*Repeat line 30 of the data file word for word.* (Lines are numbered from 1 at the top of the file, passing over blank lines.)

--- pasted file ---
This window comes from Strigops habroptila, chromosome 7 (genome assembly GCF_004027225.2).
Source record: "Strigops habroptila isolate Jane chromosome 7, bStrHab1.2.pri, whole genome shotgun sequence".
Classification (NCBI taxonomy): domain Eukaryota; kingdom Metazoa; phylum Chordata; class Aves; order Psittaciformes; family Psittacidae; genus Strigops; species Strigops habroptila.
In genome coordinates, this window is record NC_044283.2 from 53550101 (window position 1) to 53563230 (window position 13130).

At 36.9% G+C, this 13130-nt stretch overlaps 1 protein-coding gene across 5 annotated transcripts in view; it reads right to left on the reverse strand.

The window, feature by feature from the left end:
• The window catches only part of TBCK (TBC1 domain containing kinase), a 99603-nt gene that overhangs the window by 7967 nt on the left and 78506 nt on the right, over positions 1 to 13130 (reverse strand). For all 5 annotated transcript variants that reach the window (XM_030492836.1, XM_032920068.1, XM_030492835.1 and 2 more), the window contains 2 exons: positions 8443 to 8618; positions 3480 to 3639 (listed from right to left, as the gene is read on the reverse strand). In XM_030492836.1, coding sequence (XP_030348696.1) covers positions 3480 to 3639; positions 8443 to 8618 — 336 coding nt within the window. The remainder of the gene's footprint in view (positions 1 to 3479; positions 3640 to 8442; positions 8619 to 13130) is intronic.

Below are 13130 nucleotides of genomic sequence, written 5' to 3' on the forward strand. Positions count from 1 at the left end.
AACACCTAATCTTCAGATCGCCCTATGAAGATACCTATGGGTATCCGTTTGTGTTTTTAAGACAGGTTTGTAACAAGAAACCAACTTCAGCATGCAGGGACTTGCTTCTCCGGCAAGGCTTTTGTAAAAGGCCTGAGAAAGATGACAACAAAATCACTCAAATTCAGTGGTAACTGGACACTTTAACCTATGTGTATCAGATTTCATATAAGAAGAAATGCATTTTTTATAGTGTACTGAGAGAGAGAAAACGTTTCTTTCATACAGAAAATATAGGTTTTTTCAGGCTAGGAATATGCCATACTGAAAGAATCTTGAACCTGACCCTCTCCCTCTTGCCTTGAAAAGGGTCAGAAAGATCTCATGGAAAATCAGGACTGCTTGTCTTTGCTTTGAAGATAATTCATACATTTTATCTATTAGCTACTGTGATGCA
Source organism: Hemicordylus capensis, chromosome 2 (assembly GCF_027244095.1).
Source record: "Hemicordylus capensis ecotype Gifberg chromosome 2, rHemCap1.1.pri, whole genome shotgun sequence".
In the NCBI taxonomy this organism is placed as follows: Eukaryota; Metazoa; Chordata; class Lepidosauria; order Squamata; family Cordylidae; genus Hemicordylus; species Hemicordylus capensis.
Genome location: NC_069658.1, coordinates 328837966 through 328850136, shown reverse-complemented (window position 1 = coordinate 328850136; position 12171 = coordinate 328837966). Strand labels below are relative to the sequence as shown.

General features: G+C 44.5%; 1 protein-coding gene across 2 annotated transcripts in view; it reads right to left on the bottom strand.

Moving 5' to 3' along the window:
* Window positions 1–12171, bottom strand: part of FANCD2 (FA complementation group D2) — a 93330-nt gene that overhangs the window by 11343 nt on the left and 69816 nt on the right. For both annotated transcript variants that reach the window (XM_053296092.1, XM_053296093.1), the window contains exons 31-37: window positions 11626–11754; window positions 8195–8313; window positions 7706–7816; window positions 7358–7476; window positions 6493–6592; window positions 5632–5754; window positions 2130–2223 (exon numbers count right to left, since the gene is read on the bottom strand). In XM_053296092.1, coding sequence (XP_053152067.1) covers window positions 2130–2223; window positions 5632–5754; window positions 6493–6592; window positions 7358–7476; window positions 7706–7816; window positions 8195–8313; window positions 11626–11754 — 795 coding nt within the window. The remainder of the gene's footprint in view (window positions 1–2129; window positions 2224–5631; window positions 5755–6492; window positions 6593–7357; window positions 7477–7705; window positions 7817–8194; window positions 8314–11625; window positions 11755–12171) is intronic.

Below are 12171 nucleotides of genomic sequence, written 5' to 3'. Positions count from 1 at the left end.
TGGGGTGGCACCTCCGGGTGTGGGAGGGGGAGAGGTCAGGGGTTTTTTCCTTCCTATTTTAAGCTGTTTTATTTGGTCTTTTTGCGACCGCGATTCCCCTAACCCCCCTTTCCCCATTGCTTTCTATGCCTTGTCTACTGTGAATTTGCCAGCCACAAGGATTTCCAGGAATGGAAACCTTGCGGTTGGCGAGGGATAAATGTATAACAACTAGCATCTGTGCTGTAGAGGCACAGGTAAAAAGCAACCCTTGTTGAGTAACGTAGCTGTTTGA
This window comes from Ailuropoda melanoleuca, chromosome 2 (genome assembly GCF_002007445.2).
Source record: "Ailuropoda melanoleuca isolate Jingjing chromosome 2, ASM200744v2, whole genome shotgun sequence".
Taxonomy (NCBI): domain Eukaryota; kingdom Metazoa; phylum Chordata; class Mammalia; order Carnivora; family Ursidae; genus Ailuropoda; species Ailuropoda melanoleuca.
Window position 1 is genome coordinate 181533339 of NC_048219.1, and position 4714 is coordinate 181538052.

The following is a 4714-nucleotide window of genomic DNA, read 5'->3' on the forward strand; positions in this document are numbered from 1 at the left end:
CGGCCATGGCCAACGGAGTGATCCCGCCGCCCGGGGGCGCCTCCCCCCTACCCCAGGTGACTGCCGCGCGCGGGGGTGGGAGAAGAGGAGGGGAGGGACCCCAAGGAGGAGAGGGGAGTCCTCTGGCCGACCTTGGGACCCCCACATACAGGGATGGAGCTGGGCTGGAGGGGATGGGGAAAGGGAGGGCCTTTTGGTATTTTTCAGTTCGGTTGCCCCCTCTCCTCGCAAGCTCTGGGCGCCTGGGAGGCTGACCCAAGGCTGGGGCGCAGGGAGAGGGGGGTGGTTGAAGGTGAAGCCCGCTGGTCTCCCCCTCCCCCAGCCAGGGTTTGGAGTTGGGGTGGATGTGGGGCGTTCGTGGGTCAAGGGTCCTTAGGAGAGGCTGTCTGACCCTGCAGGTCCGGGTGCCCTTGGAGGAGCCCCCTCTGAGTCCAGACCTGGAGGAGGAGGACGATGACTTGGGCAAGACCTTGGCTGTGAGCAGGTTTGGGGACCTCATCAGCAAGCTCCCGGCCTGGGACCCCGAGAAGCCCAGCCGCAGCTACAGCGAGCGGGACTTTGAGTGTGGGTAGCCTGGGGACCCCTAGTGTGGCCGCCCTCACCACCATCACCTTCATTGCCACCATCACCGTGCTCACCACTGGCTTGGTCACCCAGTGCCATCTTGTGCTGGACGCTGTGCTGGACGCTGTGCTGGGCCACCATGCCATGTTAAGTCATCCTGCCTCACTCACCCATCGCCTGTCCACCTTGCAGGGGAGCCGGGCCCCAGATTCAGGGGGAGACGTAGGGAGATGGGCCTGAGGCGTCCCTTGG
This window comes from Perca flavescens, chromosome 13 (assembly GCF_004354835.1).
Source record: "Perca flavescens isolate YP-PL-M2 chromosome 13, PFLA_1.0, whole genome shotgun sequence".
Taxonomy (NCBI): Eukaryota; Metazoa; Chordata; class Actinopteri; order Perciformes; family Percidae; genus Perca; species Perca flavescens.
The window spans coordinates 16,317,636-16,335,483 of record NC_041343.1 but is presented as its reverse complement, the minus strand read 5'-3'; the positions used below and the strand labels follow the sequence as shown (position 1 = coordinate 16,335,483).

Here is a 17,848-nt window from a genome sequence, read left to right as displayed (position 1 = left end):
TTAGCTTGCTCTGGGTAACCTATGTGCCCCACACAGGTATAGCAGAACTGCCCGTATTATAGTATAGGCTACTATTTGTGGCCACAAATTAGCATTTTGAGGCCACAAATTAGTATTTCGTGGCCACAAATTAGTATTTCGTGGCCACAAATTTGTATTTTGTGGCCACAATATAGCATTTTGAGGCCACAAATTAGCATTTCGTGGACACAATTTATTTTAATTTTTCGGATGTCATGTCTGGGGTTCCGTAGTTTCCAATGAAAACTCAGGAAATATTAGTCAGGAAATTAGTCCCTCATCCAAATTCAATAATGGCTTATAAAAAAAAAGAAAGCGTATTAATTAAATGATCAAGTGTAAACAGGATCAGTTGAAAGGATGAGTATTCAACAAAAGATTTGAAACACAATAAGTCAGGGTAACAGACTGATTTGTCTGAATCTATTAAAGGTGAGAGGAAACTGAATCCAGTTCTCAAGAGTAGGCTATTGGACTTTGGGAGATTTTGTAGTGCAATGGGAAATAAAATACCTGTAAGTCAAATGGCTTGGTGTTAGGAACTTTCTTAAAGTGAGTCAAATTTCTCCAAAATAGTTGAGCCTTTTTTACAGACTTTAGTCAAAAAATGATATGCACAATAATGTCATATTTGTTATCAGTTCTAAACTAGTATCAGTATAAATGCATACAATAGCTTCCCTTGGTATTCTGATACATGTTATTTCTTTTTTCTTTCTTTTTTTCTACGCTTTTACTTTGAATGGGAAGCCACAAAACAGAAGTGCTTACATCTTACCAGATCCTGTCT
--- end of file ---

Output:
TTAGCTTGCTCTGGGTAACCTATGTGCCCCACACAGGTATAGCAGAACTGCCCGTATTATAGTATAGGCTACTATTTGTGGCCACAAATTAGCATTTTGAGGCCACAAATTAGTATTTCGTGGCCACAAATTAGTATTTCGTGGCCACAAATTTGTATTTTGTGGCCACAATATAGCATTTTGAGGCCACAAATTAGCATTTCGTGGACACAATTTATTTTAATTTTTCGGATGTCATGTCTGGGGTTCCGTAGTTTCCAATGAAAACTCAGGAAATATTAGTCAGGAAATTAGTCCCTCATCCAAATTCAATAATGGCTTATAAAAAAAAAGAAAGCGTATTAATTAAATGATCAAGTGTAAACAGGATCAGTTGAAAGGATGAGTATTCAACAAAAGATTTGAAACACAATAAGTCAGGGTAACAGACTGATTTGTCTGAATCTATTAAAGGTGAGAGGAAACTGAATCCAGTTCTCAAGAGTAGGCTATTGGACTTTGGGAGATTTTGTAGTGCAATGGGAAATAAAATACCTGTAAGTCAAATGGCTTGGTGTTAGGAACTTTCTTAAAGTGAGTCAAATTTCTCCAAAATAGTTGAGCCTTTTTTACAGACTTTAGTCAAAAAATGATATGCACAATAATGTCATATTTGTTATCAGTTCTAAACTAGTATCAGTATAAATGCATACAATAGCTTCCCTTGGTATTCTGATACATGTTATTTCTTTTTTCTTTCTTTTTTTCTACGCTTTTACTTTGAATGGGAAGCCACAAAACAGAAGTGCTTACATCTTACCAGATCCTGTCT